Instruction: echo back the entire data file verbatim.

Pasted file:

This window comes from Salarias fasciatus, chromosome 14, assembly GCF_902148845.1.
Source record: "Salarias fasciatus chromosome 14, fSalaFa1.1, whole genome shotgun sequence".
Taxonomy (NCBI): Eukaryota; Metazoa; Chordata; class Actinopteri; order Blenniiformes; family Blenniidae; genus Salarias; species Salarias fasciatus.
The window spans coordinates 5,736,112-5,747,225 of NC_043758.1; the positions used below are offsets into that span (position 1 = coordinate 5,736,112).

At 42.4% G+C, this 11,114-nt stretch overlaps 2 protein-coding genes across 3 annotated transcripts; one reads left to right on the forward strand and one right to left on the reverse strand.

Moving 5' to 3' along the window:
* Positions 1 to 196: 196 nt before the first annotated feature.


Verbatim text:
This window comes from Salarias fasciatus, chromosome 14, assembly GCF_902148845.1.
Source record: "Salarias fasciatus chromosome 14, fSalaFa1.1, whole genome shotgun sequence".
Taxonomy (NCBI): Eukaryota; Metazoa; Chordata; class Actinopteri; order Blenniiformes; family Blenniidae; genus Salarias; species Salarias fasciatus.
The window spans coordinates 5,736,112-5,747,225 of NC_043758.1; the positions used below are offsets into that span (position 1 = coordinate 5,736,112).

At 42.4% G+C, this 11,114-nt stretch overlaps 2 protein-coding genes across 3 annotated transcripts; one reads left to right on the forward strand and one right to left on the reverse strand.

Moving 5' to 3' along the window:
* Positions 1 to 196: 196 nt before the first annotated feature.